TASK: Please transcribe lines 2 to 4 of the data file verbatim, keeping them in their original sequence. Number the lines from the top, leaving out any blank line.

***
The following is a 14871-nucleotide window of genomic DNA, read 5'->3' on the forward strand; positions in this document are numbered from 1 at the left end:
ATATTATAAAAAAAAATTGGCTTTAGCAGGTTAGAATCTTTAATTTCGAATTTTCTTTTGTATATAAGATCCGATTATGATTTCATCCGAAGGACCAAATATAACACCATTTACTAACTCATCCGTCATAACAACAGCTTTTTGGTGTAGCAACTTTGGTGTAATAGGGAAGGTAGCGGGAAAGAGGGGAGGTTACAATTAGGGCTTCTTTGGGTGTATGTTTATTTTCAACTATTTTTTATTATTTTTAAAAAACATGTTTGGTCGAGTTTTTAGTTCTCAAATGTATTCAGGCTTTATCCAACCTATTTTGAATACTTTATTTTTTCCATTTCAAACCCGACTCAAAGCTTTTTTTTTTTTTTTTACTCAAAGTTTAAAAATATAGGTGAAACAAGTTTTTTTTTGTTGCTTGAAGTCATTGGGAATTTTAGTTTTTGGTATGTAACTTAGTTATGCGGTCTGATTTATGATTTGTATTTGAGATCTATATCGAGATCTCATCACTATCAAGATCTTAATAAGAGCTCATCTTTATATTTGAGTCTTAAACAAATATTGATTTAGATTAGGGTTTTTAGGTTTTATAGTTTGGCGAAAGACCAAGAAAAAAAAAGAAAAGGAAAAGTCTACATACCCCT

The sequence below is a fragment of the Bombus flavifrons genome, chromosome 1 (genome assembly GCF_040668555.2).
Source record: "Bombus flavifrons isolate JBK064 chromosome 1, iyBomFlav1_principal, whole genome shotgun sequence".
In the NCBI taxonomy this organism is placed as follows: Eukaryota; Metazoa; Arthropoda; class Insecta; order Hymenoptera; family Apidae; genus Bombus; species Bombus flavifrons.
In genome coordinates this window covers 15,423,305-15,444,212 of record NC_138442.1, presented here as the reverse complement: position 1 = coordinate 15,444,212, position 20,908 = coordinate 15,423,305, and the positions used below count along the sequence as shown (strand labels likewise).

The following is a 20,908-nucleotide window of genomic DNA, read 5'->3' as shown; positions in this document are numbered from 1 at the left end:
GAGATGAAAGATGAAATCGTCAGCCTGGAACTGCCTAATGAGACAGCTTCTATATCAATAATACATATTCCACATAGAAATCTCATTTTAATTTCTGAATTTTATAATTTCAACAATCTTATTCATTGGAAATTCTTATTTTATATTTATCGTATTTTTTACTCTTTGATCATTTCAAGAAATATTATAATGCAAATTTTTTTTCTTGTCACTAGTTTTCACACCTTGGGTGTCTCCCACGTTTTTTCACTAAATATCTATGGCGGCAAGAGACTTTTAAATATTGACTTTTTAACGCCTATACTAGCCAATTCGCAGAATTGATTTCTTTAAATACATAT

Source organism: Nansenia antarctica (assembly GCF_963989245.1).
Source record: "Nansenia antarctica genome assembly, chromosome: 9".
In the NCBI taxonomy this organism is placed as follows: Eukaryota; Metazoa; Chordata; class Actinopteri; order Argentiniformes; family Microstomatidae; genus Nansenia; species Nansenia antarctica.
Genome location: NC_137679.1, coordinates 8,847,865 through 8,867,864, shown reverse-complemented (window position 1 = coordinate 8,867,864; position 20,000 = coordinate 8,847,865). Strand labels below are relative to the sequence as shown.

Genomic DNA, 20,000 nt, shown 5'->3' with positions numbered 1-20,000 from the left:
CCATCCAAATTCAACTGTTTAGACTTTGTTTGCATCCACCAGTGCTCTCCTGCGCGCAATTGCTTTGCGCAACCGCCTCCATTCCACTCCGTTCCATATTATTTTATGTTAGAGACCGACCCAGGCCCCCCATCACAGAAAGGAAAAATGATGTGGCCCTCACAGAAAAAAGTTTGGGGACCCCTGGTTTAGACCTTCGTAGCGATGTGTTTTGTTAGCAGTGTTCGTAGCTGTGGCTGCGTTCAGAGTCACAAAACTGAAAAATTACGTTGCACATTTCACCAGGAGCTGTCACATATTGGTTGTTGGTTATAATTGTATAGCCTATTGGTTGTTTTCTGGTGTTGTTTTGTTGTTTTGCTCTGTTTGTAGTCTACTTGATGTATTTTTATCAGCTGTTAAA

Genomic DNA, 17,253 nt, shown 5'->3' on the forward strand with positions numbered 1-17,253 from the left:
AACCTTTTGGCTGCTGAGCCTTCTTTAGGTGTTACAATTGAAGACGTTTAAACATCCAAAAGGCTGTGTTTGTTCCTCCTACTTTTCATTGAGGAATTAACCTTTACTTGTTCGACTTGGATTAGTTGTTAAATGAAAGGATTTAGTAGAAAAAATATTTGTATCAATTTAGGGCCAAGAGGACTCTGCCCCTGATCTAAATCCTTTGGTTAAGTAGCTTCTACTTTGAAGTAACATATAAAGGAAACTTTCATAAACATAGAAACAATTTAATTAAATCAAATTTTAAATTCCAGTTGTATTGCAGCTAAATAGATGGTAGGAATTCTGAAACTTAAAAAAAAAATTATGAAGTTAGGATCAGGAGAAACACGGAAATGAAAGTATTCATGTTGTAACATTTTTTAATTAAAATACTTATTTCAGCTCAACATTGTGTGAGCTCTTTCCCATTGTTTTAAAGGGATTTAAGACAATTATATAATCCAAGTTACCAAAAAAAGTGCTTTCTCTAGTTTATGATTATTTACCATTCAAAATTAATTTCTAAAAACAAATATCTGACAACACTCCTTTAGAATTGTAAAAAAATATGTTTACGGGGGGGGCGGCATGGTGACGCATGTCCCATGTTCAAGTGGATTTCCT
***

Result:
ATATTATAAAAAAAAATTGGCTTTAGCAGGTTAGAATCTTTAATTTCGAATTTTCTTTTGTATATAAGATCCGATTATGATTTCATCCGAAGGACCAAATATAACACCATTTACTAACTCATCCGTCATAACAACAGCTTTTTGGTGTAGCAACTTTGGTGTAATAGGGAAGGTAGCGGGAAAGAGGGGAGGTTACAATTAGGGCTTCTTTGGGTGTATGTTTATTTTCAACTATTTTTTATTATTTTTAAAAAACATGTTTGGTCGAGTTTTTAGTTCTCAAATGTATTCAGGCTTTATCCAACCTATTTTGAATACTTTATTTTTTCCATTTCAAACCCGACTCAAAGCTTTTTTTTTTTTTTTTACTCAAAGTTTAAAAATATAGGTGAAACAAGTTTTTTTTTGTTGCTTGAAGTCATTGGGAATTTTAGTTTTTGGTATGTAACTTAGTTATGCGGTCTGATTTATGATTTGTATTTGAGATCTATATCGAGATCTCATCACTATCAAGATCTTAATAAGAGCTCATCTTTATATTTGAGTCTTAAACAAATATTGATTTAGATTAGGGTTTTTAGGTTTTATAGTTTGGCGAAAGACCAAGAAAAAAAAAGAAAAGGAAAAGTCTACATACCCCT

The sequence below is a fragment of the Bombus flavifrons genome, chromosome 1 (genome assembly GCF_040668555.2).
Source record: "Bombus flavifrons isolate JBK064 chromosome 1, iyBomFlav1_principal, whole genome shotgun sequence".